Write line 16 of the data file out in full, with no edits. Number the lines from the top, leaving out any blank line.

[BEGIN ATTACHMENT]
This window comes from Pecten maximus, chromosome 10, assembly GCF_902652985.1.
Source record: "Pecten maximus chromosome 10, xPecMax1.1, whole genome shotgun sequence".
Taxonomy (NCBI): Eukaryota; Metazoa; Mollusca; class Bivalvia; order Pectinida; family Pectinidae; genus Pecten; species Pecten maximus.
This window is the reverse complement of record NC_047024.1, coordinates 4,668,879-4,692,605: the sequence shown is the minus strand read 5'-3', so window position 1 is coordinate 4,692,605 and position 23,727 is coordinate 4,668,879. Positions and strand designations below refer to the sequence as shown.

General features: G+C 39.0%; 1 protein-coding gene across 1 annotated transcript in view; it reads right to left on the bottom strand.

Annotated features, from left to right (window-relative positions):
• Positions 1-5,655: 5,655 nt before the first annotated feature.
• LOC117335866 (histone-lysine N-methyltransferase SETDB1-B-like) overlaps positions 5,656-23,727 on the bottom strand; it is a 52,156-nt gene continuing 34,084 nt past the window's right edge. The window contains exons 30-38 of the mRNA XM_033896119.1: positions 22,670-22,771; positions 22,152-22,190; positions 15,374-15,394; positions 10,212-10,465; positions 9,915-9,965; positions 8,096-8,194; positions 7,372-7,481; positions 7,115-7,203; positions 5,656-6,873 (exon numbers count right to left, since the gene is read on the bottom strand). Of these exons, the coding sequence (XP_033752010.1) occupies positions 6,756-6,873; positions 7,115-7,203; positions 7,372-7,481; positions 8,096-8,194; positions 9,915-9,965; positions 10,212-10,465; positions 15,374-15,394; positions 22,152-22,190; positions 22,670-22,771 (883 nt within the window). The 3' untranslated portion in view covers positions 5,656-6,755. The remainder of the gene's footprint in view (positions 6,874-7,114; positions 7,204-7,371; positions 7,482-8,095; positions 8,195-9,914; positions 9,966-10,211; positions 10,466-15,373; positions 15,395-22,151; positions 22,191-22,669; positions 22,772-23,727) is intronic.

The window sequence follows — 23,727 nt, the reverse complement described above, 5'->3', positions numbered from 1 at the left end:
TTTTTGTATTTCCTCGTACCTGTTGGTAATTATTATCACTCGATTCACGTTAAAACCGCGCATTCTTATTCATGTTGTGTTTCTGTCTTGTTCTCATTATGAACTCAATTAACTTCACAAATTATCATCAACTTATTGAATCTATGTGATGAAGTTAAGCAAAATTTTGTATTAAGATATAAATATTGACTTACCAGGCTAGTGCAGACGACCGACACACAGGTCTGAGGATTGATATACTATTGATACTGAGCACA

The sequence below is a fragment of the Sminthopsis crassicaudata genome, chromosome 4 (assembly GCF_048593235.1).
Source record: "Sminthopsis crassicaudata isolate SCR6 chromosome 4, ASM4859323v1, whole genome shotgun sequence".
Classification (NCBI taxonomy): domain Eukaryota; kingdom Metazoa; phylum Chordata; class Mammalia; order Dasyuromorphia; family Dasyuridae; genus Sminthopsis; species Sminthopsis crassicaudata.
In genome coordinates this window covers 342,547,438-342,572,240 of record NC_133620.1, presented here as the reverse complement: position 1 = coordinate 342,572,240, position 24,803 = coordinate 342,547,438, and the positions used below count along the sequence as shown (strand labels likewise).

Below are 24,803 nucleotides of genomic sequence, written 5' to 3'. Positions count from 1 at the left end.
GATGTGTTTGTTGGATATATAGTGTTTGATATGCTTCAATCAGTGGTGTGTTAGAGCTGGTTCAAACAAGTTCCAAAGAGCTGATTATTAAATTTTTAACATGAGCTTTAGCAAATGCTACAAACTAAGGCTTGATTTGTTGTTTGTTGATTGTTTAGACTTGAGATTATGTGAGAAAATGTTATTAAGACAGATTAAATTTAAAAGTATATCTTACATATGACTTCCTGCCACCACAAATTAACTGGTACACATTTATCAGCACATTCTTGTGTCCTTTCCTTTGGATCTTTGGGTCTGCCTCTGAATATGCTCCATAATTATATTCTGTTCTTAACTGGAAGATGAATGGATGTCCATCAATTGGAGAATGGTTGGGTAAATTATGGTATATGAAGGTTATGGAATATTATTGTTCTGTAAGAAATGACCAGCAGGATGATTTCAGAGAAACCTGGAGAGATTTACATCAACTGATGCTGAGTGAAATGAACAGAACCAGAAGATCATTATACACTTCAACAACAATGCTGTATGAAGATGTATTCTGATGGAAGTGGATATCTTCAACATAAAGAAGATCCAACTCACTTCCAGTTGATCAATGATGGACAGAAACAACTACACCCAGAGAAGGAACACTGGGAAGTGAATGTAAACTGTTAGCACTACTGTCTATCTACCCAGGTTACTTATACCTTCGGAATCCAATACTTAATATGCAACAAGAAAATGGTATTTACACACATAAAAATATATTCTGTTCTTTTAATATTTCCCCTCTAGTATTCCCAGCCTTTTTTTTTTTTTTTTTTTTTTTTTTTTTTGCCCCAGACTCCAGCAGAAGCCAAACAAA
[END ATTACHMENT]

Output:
GATGTGTTTGTTGGATATATAGTGTTTGATATGCTTCAATCAGTGGTGTGTTAGAGCTGGTTCAAACAAGTTCCAAAGAGCTGATTATTAAATTTTTAACATGAGCTTTAGCAAATGCTACAAACTAAGGCTTGATTTGTTGTTTGTTGATTGTTTAGACTTGAGATTATGTGAGAAAATGTTATTAAGACAGATTAAATTTAAAAGTATATCTTACATATGACTTCCTGCCACCACAAATTAACTGGTACACATTTATCAGCACATTCTTGTGTCCTTTCCTTTGGATCTTTGGGTCTGCCTCTGAATATGCTCCATAATTATATTCTGTTCTTAACTGGAAGATGAATGGATGTCCATCAATTGGAGAATGGTTGGGTAAATTATGGTATATGAAGGTTATGGAATATTATTGTTCTGTAAGAAATGACCAGCAGGATGATTTCAGAGAAACCTGGAGAGATTTACATCAACTGATGCTGAGTGAAATGAACAGAACCAGAAGATCATTATACACTTCAACAACAATGCTGTATGAAGATGTATTCTGATGGAAGTGGATATCTTCAACATAAAGAAGATCCAACTCACTTCCAGTTGATCAATGATGGACAGAAACAACTACACCCAGAGAAGGAACACTGGGAAGTGAATGTAAACTGTTAGCACTACTGTCTATCTACCCAGGTTACTTATACCTTCGGAATCCAATACTTAATATGCAACAAGAAAATGGTATTTACACACATAAAAATATATTCTGTTCTTTTAATATTTCCCCTCTAGTATTCCCAGCCTTTTTTTTTTTTTTTTTTTTTTTTTTTTTTGCCCCAGACTCCAGCAGAAGCCAAACAAA